SCOTT DIXON: “They’re always very tough. All of them are all very different, too, and I think throughout the years being in this category, it’s one of the top three in the world, right, so you’ve got a pretty small and short list of competitors throughout. Everybody that’s made it to this stage is well-equipped and very good at what they do. I don’t think there’s ever really landslide victories or someone that comes in and crushes it and runs away with the championship.

“I think for us it’s the same. You’re always trying to make the most out of each weekend, when you’ve got the downtime and off weekends, think about how you could have improved the last race and then looking forward to how that may apply to the upcoming races and closing out the championship strong.

“For me, it’s crunch time, right. Each race in theory pays the same points throughout the season, outside of Indy and Sonoma, so you have to work hard at all of them, and that’s what makes up for a great championship.

“But yeah, I think it’s a slightly different look from last year with the competitors, but most of the usual suspects, and they’re all extremely tough. I think that’s why I’m always very proud of what I’ve achieved with this team and how we’ve achieved it, and having four championships at this level and the different disciplines that you have to be good at, it doesn’t make things easy.”

Two of the most legendary team owners in IndyCar history, Roger Penske, left, and Chip Ganassi.

QUESTION: Chip, what’s the team’s role in this? Do you have to make sure that everything is as normal as possible for every weekend so there aren’t any distractions and that the focus can be there?

CHIP GANASSI: “I think the team role is somewhat integral to the championship. I mean, we need to execute, execute like a championship team. We need to make sure we’re providing Scott with what he needs to, for lack of a better term, to go fast, and we need to keep the things that any sports team — we want to keep side distractions to a minimum and just focus on the task at hand. You know, it’s all part of — whether we’re working with PNC Bank or NTT DATA, these people have a vested interest in the championship, as well, and so it’s all the things that any sports team does preparing for an upcoming race or an upcoming game or an upcoming championship run. The preparation that the team does is too numerous to start listing. But having said that, we’ve been in this position before, and I think we have a good group of guys that knows what it takes. They’ve all been there before, so it’s not something new for us. But we’re looking forward to the task at hand, but yeah, we have a lot of work to do, sure.”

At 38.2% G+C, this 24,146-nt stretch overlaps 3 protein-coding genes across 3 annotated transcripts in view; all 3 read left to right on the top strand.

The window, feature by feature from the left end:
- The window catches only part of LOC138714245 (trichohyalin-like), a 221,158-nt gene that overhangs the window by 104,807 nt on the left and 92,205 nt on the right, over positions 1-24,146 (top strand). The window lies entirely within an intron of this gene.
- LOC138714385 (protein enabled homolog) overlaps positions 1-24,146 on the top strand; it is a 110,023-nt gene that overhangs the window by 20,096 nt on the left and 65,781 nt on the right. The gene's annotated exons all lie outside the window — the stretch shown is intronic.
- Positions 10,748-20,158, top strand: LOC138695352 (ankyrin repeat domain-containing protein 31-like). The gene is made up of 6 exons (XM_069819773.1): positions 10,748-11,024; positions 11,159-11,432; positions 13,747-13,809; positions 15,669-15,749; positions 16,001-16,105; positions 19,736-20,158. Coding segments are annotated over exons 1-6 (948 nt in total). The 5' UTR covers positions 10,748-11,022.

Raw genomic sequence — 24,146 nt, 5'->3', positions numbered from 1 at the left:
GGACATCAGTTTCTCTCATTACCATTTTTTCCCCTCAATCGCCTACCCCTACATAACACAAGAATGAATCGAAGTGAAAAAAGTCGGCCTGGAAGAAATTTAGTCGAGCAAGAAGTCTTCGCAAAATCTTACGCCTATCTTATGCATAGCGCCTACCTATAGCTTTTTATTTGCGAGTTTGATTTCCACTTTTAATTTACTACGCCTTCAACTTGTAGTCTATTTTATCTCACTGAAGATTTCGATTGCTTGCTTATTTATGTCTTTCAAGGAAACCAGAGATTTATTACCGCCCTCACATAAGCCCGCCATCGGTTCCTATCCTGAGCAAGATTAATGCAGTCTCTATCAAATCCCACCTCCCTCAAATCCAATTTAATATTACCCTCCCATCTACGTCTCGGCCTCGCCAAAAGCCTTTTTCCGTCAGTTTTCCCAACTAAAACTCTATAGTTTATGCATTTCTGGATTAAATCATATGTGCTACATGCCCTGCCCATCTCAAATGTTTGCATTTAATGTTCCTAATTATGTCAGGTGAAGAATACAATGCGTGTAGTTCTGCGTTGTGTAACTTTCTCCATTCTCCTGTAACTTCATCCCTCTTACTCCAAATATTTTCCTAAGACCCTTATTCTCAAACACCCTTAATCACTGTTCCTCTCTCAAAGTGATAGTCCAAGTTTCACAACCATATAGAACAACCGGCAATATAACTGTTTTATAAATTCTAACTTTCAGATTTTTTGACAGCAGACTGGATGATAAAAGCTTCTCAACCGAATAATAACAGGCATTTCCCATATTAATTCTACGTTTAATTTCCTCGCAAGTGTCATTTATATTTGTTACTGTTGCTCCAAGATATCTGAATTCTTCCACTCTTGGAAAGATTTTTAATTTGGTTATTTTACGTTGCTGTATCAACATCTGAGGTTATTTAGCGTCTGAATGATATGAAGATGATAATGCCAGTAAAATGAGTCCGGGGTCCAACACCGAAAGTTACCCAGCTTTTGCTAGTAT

QUESTION: When this thing was going on and there were so many people interested in Scott, was there ever a time where you thought maybe you’d lost him, or did it ever get to that serious?

CHIP GANASSI: “The only time I ever thought I would lose him is when I was reading Robin Miller’s columns there for a while. I said to Scott one day, ‘Hey, we should get together, we haven’t talked in a while, we should get together.’ He said, ‘Alright, I’ll come over to Pittsburgh next week,’ and he was nice enough to come over here. He sat down and we talked and we had lunch and we did this and that and we talked about a bunch of things, and we sat down, and I said, ‘Hey, all this talk about these other teams. Is there anything going on I need to know about or anything?’ He looked over at me and said, ‘Believe me, if there’s something going on, you’ll be the first to know. We’re okay.’ ‘I said, okay. And that was the end of it.’ That was probably, I don’t know, a month ago or something. So I kind of took him at his word. Didn’t really pay much attention before that or after that.”

QUESTION: So this thing was done a month ago?

CHIP GANASSI: “No, the deal wasn’t signed a month ago. He said what he said to me a month ago.”

QUESTION: Scott, how serious were you in talking to other teams?

SCOTT DIXON: “Well, I think there’s many different levels. There’s general chitchat, conversations, lots of hearsay. I think there was some moderate discussions going on. But that’s really all it fell to. And as Chip just said, I have a long history with Chip. I respect him for what he does and what he’s done for me and for the team and what we’ve achieved together. If there’s something rock solid, something that I think we need to talk about, I’m going to go to him first and we’re going to discuss it and see what we can work out. Yes, there was many discussions. … There was a lot of hearsay and a lot of fluff that sometimes goes somewhere, sometimes doesn’t.

“To be honest it was a usual situation that we’ve gone through over past years, but this year there definitely was a lot more hearsay and a lot more rumblings and different things. But yeah, as Chip said, that’s exactly how it went down, and if there was something that we needed to confront or talk through, that was going to be the situation.”

QUESTION: What more can you accomplish with Chip, and also, because you already have accomplished so much, why even look around and see what else is out there?